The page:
A rise in the state pension age to 68 could be delayed although no decision will be taken until after the next general election, the Government has said.
Work and Pensions Secretary Mel Stride said he agreed the planned increase in the state pension age from 66 to 67 should occur between 2026 and 2028, noting this has been legislated for since 2014.
MPs heard an independent report has recommended the rise from 67 to 68 should take place between 2041 and 2043, four years later than previously accepted by the Government but still earlier than set out in legislation.
Mr Stride said the current rules for the increase to 68 “remain appropriate” but also noted he is “mindful a different decision” might be needed once a further review is conducted within two years of the next Parliament.
Mr Stride, making a statement to the House of Commons, said: “As a society we should celebrate improvements in life expectancy, which has risen rapidly over the past century and is projected to continue to increase.
“Since the first state pension age review was undertaken in 2017, however, the increase in life expectancy has slowed.”
He added: “Given the level of uncertainty about the data on life expectancy, labour markets and the public finances, and the significance of these decisions on the lives of millions of people, I am mindful a different decision might be appropriate once these factors are clearer.
“I therefore plan for a further review to be undertaken within two years of the next Parliament to consider the rise to age 68 again.
“This will ensure that the Government is able to consider the latest information, including life expectancy and population projections, that reflect the findings of the 2021 Census data, the latest demographic trends, and the current economic situation.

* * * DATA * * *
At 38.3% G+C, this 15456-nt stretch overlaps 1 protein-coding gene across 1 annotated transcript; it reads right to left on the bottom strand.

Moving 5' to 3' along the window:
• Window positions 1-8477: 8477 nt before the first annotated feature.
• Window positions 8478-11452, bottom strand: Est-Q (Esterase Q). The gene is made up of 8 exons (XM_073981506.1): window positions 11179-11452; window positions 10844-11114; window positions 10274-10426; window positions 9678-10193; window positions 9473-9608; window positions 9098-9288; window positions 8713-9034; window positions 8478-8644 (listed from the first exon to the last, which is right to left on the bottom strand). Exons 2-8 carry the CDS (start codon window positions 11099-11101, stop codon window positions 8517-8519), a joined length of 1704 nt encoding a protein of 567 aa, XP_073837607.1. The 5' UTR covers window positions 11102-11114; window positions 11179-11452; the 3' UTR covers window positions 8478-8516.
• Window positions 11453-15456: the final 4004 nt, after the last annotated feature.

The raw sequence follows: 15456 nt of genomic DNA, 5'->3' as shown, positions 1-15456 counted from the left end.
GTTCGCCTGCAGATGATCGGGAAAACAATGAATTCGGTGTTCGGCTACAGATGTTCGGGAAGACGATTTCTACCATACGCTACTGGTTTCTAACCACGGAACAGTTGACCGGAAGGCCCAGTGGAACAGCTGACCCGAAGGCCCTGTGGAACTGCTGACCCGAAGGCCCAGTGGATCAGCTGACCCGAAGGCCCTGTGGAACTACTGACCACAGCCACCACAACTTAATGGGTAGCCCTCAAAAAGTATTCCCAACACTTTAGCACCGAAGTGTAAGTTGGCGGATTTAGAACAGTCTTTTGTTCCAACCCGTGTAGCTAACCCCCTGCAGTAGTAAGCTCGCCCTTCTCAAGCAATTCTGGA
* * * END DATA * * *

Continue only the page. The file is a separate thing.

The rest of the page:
“The current rules for the rise from 67 to 68 therefore remain appropriate and the Government does not intend to change the existing legislation prior to the conclusion of the next review.”
Mr Stride said Conservative peer Baroness Neville-Rolfe, who conducted one of the reviews, was unable to take into account the long-term impact of “challenges” including the Covid-19 pandemic and inflation linked to Russia’s renewed invasion of Ukraine.
For Labour, shadow work and pensions secretary Jonathan Ashworth said stalling life expectancy rates are a “damning indictment” of the Government.
He said: “Today’s announcement that they are not going ahead with accelerating the state pension age is welcome, and it is the right one.
“But it is the clearest admission yet that a rising tide of poverty is dragging life expectancy down for so many, and stalling life expectancy, going backwards in some of the poorest communities, is a damning indictment of 13 years of failure which the minister should have acknowledged and apologised for today.”
He asked the minister: “Can he confirm whether the review that he has announced for the future will still consider bringing forward an increase in the state retirement age to 2037? Does that remain the Government’s policy ambition or is that now abandoned?”
Mr Stride, in his reply, said: “Given that we have made a commitment to a 10-year notice period, that would suggest that if the next review and I say if, it is for others to decide this in the course of time, we are say in 2026, that would indeed bring those dates as possible, but of course it wouldn’t preclude decisions being taken for dates further out than 2037-39.”
Mr Stride claimed pensioner poverty “has improved right across the board since 2009/10” adding this was “not least because of the policies pursued by this Government”.
He said: “It is welcome that the Government has taken account of the big slowdown in life expectancies in recent years and has held off any further increases in state pension ages for now.
“But there is a sting in the tail in the analysis which the Government has published today.
“If it adopts the idea of placing a cap on the share of national income spent on pensions, this would mean a rapid increase in pension ages, including a rise to 69 before the end of the 2040s.
“This would be a draconian shift in policy which would be likely to mean today’s younger workers facing a pension age of 70 or above.”
The Institute for Fiscal Studies (IFS) has suggested that the cost to the Exchequer of not introducing a rise in the state pension age from 67 to 68 from the late 2030s could be around £8 billion to £9 billion per year.